Diversity is just good business, said LaDonna Gooden, emphasizing that companies with a variety of perspectives consistently outperform their competitors.
“The opportunity really exists for everyone in this ecosystem to benefit and participate [in Kansas City’s startup scene],” said Gooden, entrepreneur in residence and coach for NeXt Stage KC, a program of AltCap. “I don’t think we have seen that yet.”
Through a partnership with Interise, NeXt Stage KC focuses on closing the gap for under-represented entrepreneurs in Kansas City — specifically those with businesses that have been operating for two or more years, she said.
“Minority businesses typically do not last the five-year mark and female-led businesses in Kansas City average about $18,000 in revenue annually, so it is really about providing the community that will enable businesses to thrive,” said Gooden.
Participants pay $1,000, which represents only a portion of the six-month program’s $10,000 tuition cost. The remainder is subsidized by AltCap and through contributions from partners and sponsors. Scholarships are available on a limited basis.
Click here to apply for the March program, which has a Feb. 14 deadline.
In addition to understanding business concepts, NeXtStage emphasizes removing barriers for minority entrepreneurs — from networking to access to capital — fueled by the Interise Streetwise “MBA” curriculum, Gooden said.
Click here to view the full program course overview and specific training details, under “Curriculum Overview.”
“There is a 25-minute process to apply online and then there is a short interview,” she said, noting NeXt Stage requires participation for three hours every other week for six months. “It is to assess if the business is ready for growth as well as the time commitment that it will take.”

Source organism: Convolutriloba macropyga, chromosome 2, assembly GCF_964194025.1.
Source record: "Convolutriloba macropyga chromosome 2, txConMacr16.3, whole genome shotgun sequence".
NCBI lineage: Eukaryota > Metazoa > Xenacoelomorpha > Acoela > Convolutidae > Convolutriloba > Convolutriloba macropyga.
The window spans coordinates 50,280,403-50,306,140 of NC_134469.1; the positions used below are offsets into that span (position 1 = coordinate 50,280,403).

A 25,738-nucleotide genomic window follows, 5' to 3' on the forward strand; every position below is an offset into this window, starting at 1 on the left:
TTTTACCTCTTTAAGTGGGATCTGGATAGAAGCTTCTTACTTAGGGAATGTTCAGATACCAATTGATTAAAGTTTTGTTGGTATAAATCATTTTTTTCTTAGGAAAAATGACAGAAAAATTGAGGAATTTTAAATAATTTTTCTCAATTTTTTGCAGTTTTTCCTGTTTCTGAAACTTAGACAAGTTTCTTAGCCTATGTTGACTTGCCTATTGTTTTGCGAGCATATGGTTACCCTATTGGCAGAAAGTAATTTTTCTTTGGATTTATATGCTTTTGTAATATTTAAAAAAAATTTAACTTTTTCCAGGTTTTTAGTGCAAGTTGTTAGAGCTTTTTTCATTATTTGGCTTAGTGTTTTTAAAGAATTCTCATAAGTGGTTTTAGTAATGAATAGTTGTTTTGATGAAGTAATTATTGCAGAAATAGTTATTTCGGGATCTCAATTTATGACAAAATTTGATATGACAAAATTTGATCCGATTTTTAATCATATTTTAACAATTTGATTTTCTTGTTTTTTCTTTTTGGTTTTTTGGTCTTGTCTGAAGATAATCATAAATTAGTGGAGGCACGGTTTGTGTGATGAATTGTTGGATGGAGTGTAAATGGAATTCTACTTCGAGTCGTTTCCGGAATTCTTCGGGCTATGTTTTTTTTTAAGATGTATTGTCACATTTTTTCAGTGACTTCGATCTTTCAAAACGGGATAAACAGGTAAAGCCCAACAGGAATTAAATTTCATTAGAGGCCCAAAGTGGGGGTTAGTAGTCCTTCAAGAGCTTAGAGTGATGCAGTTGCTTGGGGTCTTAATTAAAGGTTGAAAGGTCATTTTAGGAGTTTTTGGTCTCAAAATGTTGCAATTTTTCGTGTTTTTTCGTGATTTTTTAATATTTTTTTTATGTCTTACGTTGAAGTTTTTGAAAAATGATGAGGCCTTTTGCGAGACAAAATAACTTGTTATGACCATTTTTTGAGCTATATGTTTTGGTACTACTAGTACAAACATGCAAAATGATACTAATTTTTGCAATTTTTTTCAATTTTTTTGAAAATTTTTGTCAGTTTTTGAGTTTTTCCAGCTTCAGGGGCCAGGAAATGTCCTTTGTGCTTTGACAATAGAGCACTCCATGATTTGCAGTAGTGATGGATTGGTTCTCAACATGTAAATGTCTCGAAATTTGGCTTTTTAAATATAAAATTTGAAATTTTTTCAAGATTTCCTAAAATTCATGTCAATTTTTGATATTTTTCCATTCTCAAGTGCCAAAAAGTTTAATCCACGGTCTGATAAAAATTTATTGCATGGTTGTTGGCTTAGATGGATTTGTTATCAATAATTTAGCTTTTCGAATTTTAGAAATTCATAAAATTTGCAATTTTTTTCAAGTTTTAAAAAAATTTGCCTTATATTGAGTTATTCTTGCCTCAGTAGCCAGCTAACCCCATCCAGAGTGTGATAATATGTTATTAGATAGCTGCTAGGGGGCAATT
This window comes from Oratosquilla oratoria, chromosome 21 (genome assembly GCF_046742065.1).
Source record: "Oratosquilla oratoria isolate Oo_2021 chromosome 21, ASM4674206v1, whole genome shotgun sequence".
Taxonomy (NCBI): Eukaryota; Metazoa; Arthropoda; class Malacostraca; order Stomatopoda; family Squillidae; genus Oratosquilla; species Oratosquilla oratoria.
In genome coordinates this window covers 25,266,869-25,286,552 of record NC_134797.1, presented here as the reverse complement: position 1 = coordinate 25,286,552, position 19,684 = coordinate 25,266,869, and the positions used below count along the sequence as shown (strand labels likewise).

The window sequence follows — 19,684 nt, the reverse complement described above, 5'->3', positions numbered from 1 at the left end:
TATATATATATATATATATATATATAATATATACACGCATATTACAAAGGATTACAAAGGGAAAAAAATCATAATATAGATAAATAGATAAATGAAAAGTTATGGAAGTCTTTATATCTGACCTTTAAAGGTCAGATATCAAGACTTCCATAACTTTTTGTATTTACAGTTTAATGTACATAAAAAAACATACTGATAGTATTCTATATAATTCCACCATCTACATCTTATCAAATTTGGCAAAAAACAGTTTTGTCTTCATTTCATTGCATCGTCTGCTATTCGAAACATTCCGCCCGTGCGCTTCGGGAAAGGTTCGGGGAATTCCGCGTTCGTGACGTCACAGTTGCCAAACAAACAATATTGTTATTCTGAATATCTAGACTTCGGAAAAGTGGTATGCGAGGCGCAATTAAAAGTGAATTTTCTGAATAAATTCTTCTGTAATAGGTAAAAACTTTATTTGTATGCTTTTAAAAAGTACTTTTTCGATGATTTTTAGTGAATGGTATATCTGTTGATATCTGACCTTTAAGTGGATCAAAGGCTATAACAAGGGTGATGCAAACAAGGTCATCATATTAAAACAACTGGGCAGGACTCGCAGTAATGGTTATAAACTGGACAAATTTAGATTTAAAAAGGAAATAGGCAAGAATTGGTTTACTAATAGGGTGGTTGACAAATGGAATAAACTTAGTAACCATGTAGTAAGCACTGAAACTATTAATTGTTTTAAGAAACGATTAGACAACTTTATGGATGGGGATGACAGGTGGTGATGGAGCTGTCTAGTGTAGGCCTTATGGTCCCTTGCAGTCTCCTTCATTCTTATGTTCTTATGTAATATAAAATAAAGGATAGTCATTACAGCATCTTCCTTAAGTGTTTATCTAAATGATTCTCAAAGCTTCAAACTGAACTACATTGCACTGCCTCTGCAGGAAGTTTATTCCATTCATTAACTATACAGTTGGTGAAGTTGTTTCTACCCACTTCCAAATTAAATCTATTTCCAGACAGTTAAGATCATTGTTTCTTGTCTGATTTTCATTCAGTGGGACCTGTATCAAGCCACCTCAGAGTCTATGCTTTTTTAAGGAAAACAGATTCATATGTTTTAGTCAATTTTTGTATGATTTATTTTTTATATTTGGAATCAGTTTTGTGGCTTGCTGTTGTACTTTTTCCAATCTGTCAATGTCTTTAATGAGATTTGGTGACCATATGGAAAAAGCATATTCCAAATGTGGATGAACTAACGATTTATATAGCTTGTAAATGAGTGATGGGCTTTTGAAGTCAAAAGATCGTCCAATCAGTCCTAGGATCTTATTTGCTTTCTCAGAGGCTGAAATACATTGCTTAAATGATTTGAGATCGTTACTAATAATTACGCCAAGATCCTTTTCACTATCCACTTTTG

Supported by the Ewing Marion Kauffman Foundation, NeXt Stage has been launched in 75 metropolitan areas with key drivers linked to metrics, outcome and impact, Gooden said.
Among those impacts: the program already has proved its ability help minority entrepreneurs close the revenue gap, she said. Such success helps participating business owners build confidence in their abilities to grow their ventures without sacrificing themselves, Gooden added.
“Presenting our authentic-self is often very challenging if you are African American or an enthic group. You are not sure if you are supposed to have all of the answers, so there’s this duality you are always living. You feel like you cannot truly be your authentic self in business,” she said.
NeXt Stage KC aims to keep members motivated as they face some blameless challenges regarding their race or gender, Gooden said.
“African American women receive 40 ‘no’s’ for the average 23 that caucasian women receive when asking for money,” she said. “Being an entrepreneur is really tough, so if you get ‘no’s’ more frequently, being able to stay motivated is hard.”
“It is really about starting a conversation and making the ecosystem more inclusive. It is important to make everyone more aware of the challenges and possibly shifting the focus,” Gooden added. “We want people to think ‘How am I looking at this entrepreneur … and what bias am I bringing to the decision?’ Hopefully that will create a snowball effect in changing mindsets.”
This story is possible thanks to support from the Ewing Marion Kauffman Foundation, a private, nonpartisan foundation that works together with communities in education and entrepreneurship to create uncommon solutions and empower people to shape their futures and be successful.